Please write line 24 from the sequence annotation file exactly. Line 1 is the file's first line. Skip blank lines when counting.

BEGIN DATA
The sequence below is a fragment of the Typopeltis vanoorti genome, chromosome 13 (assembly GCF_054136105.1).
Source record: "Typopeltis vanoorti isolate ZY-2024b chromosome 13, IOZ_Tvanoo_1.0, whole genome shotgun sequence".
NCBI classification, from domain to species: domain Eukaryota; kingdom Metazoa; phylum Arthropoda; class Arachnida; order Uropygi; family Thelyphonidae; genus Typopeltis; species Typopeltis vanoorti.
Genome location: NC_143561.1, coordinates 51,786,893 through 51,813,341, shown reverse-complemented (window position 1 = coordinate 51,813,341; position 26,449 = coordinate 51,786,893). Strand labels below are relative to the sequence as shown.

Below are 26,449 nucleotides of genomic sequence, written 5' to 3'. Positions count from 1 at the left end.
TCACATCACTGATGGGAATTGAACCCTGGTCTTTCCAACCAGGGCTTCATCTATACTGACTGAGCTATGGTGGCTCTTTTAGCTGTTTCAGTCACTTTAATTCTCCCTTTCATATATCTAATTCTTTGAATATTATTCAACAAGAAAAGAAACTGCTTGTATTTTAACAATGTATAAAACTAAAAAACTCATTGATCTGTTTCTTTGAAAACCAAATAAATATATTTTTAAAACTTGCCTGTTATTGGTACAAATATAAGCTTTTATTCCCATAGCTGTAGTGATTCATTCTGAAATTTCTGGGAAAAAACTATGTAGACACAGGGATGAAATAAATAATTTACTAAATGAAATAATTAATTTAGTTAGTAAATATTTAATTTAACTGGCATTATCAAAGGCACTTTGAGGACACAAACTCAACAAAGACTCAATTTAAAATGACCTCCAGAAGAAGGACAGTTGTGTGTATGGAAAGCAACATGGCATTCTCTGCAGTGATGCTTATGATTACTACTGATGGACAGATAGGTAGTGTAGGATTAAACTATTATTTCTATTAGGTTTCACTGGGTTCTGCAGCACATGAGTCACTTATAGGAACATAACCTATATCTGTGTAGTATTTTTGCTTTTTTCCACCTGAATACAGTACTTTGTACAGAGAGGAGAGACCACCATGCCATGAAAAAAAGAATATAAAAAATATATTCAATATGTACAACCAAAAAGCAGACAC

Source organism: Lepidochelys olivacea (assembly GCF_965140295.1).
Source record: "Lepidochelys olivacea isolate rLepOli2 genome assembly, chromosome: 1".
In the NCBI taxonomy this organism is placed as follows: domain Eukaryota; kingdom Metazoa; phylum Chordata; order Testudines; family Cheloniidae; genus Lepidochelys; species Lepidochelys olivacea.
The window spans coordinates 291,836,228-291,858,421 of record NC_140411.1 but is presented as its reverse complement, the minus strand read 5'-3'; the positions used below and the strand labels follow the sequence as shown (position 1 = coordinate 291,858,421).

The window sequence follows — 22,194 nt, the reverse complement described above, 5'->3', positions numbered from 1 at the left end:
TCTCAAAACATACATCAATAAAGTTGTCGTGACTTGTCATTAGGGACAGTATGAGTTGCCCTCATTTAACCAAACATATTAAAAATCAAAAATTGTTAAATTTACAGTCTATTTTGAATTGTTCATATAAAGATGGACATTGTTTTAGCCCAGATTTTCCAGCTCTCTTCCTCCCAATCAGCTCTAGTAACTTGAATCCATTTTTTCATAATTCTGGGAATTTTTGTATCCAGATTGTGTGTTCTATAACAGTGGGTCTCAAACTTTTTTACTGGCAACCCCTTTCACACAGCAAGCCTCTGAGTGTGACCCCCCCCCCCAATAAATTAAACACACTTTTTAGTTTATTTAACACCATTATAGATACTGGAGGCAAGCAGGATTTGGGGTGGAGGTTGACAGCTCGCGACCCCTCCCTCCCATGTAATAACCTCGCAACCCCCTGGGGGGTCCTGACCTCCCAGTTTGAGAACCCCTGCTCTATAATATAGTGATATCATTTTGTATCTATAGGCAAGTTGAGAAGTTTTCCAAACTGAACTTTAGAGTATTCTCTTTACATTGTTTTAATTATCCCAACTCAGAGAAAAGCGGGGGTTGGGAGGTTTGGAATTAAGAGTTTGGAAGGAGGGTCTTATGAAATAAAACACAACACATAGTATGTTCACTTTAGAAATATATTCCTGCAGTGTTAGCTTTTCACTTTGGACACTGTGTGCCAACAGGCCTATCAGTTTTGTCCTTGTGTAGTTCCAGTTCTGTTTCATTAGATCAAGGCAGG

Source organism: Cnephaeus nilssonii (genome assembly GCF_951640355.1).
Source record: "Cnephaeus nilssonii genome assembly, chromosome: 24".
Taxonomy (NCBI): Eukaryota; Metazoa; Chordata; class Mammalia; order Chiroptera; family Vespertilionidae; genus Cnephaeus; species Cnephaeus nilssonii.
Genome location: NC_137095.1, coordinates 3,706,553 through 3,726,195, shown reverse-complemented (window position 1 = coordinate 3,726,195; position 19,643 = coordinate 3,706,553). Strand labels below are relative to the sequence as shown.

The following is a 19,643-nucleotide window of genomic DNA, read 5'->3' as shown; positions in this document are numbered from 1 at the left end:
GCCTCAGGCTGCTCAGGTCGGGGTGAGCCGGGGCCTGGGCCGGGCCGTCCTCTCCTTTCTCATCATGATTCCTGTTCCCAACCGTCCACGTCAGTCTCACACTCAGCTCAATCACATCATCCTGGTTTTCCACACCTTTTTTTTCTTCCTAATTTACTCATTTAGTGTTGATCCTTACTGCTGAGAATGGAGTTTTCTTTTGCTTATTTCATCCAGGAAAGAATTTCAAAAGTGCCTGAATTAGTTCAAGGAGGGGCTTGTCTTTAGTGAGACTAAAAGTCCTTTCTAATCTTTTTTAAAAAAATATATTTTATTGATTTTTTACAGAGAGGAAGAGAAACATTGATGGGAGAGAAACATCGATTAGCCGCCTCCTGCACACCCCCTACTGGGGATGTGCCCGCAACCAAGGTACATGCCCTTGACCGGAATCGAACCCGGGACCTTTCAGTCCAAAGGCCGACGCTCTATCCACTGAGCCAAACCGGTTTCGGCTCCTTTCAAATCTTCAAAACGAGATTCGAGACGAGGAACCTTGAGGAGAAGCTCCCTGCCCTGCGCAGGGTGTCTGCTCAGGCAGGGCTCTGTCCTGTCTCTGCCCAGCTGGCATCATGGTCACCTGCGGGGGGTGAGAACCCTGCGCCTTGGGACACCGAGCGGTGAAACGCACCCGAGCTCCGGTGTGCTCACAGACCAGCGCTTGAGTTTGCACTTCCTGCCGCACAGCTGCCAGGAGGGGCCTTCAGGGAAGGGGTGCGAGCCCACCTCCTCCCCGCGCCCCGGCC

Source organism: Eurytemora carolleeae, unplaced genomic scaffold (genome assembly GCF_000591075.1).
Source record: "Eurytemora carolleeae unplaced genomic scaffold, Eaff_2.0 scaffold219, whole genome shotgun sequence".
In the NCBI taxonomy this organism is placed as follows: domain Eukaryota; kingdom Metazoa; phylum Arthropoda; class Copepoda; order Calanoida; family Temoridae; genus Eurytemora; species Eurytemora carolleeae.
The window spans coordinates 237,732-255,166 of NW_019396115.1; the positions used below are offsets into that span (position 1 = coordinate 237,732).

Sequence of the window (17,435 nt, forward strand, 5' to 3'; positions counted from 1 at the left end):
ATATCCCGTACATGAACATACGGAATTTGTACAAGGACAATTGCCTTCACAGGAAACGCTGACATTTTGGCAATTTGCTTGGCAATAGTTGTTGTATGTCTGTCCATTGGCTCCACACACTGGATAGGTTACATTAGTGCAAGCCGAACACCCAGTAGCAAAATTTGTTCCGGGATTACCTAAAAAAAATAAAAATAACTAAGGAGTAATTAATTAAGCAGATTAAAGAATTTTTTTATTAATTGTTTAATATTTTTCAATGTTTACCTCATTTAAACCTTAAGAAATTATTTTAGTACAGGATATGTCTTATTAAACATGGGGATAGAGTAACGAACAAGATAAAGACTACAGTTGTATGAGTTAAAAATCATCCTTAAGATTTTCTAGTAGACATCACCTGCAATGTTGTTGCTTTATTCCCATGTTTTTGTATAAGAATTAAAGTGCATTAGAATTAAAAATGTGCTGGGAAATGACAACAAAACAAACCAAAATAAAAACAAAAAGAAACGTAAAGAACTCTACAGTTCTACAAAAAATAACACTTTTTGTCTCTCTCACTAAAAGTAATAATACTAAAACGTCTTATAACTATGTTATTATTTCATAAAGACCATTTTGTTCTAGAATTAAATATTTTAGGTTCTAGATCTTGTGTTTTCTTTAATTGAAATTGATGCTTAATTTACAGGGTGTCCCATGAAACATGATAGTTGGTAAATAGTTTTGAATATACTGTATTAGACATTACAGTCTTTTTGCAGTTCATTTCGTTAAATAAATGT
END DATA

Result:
ATATCCCGTACATGAACATACGGAATTTGTACAAGGACAATTGCCTTCACAGGAAACGCTGACATTTTGGCAATTTGCTTGGCAATAGTTGTTGTATGTCTGTCCATTGGCTCCACACACTGGATAGGTTACATTAGTGCAAGCCGAACACCCAGTAGCAAAATTTGTTCCGGGATTACCTAAAAAAAATAAAAATAACTAAGGAGTAATTAATTAAGCAGATTAAAGAATTTTTTTATTAATTGTTTAATATTTTTCAATGTTTACCTCATTTAAACCTTAAGAAATTATTTTAGTACAGGATATGTCTTATTAAACATGGGGATAGAGTAACGAACAAGATAAAGACTACAGTTGTATGAGTTAAAAATCATCCTTAAGATTTTCTAGTAGACATCACCTGCAATGTTGTTGCTTTATTCCCATGTTTTTGTATAAGAATTAAAGTGCATTAGAATTAAAAATGTGCTGGGAAATGACAACAAAACAAACCAAAATAAAAACAAAAAGAAACGTAAAGAACTCTACAGTTCTACAAAAAATAACACTTTTTGTCTCTCTCACTAAAAGTAATAATACTAAAACGTCTTATAACTATGTTATTATTTCATAAAGACCATTTTGTTCTAGAATTAAATATTTTAGGTTCTAGATCTTGTGTTTTCTTTAATTGAAATTGATGCTTAATTTACAGGGTGTCCCATGAAACATGATAGTTGGTAAATAGTTTTGAATATACTGTATTAGACATTACAGTCTTTTTGCAGTTCATTTCGTTAAATAAATGT